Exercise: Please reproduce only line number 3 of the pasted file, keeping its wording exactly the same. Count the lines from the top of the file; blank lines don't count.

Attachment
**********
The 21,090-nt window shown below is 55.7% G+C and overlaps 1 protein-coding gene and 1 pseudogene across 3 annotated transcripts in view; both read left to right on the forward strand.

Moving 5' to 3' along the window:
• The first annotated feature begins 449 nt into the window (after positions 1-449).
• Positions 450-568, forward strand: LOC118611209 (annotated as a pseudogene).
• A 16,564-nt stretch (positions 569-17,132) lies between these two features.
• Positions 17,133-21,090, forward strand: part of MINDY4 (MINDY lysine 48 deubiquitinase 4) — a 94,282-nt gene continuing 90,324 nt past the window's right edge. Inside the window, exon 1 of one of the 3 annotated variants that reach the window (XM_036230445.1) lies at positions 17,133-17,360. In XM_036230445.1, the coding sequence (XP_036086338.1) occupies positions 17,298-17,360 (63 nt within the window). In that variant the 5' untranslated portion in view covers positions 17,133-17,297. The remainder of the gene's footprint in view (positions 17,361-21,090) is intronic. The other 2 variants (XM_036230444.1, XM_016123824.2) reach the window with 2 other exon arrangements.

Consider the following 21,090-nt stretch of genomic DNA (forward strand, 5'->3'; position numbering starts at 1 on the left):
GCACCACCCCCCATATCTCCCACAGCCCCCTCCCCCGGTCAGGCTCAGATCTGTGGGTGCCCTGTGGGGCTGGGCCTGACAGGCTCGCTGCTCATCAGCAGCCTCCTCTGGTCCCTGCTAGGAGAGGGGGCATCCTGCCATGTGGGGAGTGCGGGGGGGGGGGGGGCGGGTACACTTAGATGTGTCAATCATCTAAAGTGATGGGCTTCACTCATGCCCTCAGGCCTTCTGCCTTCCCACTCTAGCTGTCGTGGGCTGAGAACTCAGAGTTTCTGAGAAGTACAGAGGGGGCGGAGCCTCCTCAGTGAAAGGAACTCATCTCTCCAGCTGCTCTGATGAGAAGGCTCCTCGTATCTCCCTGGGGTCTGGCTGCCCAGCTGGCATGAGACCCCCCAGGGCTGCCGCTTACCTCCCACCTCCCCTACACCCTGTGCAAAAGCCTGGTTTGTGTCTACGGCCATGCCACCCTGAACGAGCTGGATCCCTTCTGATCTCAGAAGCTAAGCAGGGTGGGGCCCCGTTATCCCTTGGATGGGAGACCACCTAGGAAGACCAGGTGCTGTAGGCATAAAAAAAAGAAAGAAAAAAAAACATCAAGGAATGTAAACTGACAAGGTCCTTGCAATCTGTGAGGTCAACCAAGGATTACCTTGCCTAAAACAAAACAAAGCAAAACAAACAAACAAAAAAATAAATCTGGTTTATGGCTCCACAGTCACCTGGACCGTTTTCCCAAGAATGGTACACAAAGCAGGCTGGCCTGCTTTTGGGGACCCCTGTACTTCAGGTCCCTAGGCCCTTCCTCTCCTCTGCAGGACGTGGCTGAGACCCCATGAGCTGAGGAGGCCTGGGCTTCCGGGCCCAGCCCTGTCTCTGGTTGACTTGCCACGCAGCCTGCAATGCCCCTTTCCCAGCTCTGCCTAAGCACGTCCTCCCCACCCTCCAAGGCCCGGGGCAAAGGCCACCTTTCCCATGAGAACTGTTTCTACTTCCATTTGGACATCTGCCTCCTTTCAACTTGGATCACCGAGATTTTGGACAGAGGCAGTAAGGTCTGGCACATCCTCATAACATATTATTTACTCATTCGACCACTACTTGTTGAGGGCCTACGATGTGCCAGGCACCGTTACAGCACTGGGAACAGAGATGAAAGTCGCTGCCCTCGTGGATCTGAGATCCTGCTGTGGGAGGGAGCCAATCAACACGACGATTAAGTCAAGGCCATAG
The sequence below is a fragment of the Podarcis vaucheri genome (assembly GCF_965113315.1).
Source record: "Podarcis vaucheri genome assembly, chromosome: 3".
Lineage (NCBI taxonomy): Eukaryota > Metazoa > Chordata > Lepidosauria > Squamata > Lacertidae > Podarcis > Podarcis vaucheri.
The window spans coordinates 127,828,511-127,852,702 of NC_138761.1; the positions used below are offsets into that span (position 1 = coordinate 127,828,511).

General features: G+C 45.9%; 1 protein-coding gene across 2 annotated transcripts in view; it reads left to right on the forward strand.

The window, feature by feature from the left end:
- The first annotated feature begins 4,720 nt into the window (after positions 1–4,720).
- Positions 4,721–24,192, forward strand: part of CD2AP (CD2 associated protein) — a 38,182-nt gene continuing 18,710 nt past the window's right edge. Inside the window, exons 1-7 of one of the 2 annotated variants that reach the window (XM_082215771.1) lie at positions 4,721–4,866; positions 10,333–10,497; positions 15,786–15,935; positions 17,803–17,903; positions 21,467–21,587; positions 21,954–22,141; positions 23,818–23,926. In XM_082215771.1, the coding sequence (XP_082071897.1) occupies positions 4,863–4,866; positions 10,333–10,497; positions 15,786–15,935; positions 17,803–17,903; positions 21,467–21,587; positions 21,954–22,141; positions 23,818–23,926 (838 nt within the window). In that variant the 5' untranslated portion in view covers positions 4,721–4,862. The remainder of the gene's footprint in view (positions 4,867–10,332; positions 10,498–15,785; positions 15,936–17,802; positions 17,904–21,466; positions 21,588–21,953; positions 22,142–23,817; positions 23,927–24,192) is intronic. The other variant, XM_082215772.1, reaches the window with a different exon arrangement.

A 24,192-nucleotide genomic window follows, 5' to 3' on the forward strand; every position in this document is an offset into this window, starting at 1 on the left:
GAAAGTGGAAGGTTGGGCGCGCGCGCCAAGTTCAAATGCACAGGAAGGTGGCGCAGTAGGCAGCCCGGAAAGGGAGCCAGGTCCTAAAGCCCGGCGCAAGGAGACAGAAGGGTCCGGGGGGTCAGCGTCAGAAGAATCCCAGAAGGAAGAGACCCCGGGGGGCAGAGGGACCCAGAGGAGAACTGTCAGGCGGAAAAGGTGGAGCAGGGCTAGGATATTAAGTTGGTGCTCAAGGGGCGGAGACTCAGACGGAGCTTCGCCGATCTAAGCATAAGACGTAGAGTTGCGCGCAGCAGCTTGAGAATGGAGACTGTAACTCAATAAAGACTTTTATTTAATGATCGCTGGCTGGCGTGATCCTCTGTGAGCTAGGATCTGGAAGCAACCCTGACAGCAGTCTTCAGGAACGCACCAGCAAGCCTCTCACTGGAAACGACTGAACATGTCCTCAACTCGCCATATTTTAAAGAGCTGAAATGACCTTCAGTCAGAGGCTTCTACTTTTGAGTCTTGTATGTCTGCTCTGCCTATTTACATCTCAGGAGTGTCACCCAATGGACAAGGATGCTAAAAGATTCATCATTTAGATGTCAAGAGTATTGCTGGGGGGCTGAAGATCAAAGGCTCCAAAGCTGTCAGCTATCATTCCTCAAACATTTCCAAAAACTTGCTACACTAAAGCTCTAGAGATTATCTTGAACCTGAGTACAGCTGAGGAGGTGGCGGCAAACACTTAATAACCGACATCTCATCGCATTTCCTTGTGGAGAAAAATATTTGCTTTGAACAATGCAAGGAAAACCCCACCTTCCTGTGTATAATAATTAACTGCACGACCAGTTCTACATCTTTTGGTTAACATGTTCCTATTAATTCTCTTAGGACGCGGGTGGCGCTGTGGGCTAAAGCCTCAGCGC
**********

• The first annotated feature begins 449 nt into the window (after positions 1-449).